Lets hope MU sticks around for a while because its always fun to read the coverage for the winning team.
Today, Avani Patel of the Chicago Tribune profiles Steve Novak noting that Coach Crean and his own teammates urged him to become more selfish (how often do you hear that from teammates):
That Novak would be willing to be so prolific, though, was a bit of a revelation. Unselfish to a fault, Novak had spent his first three college seasons passing up open shots in order to get his teammates more involved. But this year, at the urging of coach Tom Crean and those very teammates, he has begun to seek his own shot more often. As much as anything, that helps explain why the Golden Eagles (20-10) are back in the NCAA tournament after a two-year absence, a No. 7 seed whose first-round game is Thursday in San Diego against 10th-seeded Alabam (17-12)."In the past, I was really concerned about shooting too much and being considered selfish," Novak said. "That has been probably my biggest flaw."
The Minneapolis Star-Tribune delivers a puff piece on the program, calling MU "the Big East surprise". Here's the article. Let's hope that MU recruit Trevor Mbakwe is reading the paper this morning.
Meanwhile, Todd Rosiak coughs up an article based on the premise that his colleague Michael Hunt delivered in a much more timely fashion after last week's loss to Georgetown in the Big East Tournament -- namely that the early exit last week "might just prove to be the most important game the Golden Eagles have played to this point". Rosiak recovers to analyze the MU/Bama matchup a bit.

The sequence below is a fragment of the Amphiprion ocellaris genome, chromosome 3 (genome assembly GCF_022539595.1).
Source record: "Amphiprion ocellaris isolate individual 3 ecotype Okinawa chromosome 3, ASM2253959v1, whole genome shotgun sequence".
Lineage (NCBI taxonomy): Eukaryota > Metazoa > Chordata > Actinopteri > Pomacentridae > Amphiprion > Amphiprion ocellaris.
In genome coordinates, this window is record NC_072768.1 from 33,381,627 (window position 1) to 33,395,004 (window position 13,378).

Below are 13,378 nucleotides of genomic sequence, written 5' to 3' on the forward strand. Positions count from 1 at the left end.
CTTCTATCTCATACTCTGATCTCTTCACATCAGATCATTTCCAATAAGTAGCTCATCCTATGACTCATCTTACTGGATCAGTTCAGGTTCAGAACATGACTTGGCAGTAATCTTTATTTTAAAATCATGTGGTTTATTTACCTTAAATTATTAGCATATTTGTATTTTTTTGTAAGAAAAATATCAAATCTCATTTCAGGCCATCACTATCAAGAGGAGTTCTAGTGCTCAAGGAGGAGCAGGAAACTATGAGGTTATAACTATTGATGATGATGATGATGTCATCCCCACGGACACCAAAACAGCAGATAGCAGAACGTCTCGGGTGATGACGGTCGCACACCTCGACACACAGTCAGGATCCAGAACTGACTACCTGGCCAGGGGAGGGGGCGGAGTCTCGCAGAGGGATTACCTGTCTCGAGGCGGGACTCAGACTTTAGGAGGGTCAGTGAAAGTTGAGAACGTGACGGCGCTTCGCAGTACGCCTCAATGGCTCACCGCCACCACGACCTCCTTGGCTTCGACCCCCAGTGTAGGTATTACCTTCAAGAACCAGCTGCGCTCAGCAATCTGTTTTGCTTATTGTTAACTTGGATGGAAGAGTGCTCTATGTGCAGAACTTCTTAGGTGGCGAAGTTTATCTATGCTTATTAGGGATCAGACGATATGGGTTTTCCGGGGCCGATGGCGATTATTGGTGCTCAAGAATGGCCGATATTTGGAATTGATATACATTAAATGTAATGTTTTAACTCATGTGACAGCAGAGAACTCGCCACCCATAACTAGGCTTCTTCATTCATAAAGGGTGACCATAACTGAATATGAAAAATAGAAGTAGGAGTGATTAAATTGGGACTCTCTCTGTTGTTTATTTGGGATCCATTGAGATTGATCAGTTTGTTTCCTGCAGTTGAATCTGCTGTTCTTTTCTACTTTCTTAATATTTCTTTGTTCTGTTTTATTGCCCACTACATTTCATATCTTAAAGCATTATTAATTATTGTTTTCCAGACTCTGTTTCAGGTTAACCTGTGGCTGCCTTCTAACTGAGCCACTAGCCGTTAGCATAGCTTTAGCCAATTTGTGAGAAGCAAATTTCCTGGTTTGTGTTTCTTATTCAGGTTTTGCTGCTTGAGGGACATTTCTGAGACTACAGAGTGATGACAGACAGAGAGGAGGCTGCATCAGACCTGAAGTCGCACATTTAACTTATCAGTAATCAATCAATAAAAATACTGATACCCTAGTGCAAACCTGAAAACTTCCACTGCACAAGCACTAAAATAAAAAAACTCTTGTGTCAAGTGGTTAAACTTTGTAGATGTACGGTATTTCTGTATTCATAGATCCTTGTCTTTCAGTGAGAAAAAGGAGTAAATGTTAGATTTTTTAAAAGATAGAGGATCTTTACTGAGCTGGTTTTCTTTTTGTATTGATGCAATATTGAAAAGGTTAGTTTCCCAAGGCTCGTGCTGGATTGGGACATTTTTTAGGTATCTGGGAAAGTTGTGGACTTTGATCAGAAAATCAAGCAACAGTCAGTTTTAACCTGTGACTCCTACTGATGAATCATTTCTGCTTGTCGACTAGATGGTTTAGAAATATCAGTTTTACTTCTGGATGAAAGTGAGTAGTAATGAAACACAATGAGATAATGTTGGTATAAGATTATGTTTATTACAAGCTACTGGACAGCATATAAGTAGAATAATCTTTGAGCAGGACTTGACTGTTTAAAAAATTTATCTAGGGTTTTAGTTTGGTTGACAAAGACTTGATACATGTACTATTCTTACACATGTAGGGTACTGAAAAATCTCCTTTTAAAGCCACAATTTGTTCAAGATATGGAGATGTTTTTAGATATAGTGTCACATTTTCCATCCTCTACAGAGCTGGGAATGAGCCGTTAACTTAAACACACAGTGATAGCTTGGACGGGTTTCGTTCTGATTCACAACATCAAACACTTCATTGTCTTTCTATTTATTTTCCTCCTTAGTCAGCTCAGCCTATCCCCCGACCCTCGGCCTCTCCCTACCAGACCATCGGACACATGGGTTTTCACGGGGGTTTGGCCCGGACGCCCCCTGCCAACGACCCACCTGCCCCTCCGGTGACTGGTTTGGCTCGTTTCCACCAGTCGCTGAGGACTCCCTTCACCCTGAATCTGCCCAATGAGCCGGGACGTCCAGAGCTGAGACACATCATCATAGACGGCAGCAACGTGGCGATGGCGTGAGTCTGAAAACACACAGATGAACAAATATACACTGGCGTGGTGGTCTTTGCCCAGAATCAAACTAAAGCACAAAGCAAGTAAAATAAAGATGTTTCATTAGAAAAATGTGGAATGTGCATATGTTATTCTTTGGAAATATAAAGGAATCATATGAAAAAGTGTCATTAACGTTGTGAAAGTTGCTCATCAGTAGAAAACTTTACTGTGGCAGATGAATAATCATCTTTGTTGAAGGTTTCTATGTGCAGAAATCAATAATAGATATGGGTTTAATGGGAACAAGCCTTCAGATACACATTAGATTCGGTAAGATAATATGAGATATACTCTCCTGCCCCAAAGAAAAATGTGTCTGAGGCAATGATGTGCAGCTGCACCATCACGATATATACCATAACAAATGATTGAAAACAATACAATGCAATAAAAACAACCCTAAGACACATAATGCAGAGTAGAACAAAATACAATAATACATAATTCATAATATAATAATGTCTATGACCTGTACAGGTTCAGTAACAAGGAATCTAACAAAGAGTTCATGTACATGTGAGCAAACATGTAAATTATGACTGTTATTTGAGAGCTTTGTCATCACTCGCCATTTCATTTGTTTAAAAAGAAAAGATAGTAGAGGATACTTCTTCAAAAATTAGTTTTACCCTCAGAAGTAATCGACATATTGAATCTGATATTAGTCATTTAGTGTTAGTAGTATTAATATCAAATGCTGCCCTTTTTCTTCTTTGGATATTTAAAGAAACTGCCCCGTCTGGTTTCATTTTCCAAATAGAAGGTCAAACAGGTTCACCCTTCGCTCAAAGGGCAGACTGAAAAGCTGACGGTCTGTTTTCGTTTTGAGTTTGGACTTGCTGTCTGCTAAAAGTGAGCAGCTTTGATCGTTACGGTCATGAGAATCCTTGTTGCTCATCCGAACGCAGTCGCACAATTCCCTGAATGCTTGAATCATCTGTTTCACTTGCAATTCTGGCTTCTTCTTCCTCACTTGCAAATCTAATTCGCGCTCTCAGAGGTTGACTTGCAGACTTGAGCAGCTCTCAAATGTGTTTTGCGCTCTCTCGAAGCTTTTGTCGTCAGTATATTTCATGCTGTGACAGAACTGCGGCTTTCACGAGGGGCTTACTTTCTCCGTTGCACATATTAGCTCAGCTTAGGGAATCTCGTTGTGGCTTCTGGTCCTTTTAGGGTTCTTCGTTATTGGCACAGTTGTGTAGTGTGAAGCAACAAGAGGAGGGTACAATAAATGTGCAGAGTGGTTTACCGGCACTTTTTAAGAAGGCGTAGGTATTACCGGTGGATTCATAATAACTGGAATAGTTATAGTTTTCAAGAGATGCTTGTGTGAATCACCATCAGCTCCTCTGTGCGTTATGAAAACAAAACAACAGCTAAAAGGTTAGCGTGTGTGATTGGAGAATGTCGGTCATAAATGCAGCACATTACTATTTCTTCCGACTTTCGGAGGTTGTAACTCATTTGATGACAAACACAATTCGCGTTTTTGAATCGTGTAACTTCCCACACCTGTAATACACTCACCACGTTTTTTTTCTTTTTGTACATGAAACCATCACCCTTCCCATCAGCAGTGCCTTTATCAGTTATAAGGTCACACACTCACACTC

Also, the Milwaukee Journal-Sentinel notes that Crean is one of the highest paid coaches in the country. What. A. Revelation.
These two articles are part of a five article package prepared by the staff at the Milwaukee Journal-Sentinel. Click here to go to the uber-landing page.
On to Alabama. The Birmingham News previews tomorrow's game. Coach Tom Crean notes some of the challenges in facing the tough, athletic Crimson Tide.
"Alabama is taller and a little longer than our wings," Marquette coach Tom Crean said. "So that's a concern. They can play both inside and outside. (Jean) Felix, probably 60 percent of his shots are 3s, but he can rebound and slash to the rim. Alabama doesn't have situational players. They've got very versatile players. "The Hunstsvile Times looks at tomorrow's matchup and finds the Crimson Tide concerned about their own offensive efficiency -- perhaps more concerned about that than slowing down MU:
"We're having to work too hard to score," point guard Ron Steele said, "and you can't win like that." So amid all the concern over stopping Marquette's 6-foot-10 3-pointer shooter Steve Novak, maybe the Tide's greatest concern going into Thursday's first-round game against the Golden Eagles in the NCAA Tournament should be the Tide itself. "We've got to find ways to take better shots and get easy shots," Steele said, "maybe in transition or maybe on offensive rebounds - whatever it takes."